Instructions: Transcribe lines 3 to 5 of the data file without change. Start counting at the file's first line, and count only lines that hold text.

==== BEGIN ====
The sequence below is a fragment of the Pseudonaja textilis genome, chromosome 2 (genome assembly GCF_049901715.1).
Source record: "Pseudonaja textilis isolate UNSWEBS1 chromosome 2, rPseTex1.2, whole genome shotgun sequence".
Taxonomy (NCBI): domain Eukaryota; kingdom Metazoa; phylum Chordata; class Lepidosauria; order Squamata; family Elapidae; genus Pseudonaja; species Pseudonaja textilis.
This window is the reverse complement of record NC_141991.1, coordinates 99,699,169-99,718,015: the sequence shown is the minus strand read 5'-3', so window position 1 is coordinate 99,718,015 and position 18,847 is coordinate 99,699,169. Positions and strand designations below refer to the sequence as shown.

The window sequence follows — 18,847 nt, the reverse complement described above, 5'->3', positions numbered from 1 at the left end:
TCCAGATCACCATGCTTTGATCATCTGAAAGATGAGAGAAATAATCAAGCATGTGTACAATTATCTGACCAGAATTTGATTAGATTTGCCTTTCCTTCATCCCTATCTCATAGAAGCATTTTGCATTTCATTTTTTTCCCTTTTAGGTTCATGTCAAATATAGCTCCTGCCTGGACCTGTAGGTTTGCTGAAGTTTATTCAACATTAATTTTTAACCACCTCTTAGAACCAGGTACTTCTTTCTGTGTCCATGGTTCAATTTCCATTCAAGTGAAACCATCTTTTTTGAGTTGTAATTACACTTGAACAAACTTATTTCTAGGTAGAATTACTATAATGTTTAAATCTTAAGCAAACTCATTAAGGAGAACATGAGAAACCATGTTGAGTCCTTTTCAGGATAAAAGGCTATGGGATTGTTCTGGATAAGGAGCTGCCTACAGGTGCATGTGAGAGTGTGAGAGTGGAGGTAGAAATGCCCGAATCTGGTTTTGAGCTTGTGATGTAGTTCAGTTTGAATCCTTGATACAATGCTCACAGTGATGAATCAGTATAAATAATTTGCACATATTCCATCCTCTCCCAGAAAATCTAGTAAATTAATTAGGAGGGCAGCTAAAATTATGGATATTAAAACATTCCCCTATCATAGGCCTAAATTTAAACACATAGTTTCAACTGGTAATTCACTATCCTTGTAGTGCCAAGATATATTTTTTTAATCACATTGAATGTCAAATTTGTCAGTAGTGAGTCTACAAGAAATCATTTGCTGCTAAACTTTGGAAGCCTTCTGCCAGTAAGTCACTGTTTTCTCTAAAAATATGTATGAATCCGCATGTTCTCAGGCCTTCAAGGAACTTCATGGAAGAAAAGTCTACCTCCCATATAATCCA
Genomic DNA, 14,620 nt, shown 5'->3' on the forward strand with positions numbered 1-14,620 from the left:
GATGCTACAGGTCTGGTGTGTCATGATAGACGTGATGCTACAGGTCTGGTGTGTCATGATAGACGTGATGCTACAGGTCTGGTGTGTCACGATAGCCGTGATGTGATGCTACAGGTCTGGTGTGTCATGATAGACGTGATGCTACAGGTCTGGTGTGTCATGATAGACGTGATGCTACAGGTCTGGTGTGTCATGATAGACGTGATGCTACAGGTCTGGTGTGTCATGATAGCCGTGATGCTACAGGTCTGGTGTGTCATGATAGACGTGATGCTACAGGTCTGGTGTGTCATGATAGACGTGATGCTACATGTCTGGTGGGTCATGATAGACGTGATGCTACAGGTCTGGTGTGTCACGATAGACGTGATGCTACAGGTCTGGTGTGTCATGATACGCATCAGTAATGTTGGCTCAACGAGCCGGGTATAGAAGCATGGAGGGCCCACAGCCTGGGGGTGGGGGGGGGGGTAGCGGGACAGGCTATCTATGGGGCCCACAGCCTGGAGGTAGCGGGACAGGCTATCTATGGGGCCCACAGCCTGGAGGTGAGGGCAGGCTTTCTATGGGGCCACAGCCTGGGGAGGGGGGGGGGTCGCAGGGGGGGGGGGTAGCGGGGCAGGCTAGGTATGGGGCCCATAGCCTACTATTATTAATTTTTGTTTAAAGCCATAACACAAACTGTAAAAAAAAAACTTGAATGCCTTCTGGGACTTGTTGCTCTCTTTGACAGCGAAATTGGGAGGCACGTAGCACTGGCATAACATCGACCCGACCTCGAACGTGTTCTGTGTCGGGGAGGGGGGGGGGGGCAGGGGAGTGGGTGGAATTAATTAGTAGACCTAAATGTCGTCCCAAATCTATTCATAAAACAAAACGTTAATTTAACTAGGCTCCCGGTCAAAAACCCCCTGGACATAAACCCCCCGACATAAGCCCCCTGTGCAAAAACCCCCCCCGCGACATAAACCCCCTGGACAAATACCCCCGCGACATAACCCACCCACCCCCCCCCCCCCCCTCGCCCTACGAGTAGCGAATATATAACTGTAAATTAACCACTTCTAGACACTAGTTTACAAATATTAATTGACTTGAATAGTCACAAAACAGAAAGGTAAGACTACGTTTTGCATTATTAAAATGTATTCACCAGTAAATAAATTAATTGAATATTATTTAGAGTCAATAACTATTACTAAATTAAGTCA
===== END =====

Taxonomy (NCBI): domain Eukaryota; kingdom Metazoa; phylum Chordata; class Lepidosauria; order Squamata; family Elapidae; genus Pseudonaja; species Pseudonaja textilis.
This window is the reverse complement of record NC_141991.1, coordinates 99,699,169-99,718,015: the sequence shown is the minus strand read 5'-3', so window position 1 is coordinate 99,718,015 and position 18,847 is coordinate 99,699,169. Positions and strand designations below refer to the sequence as shown.

The window sequence follows — 18,847 nt, the reverse complement described above, 5'->3', positions numbered from 1 at the left end: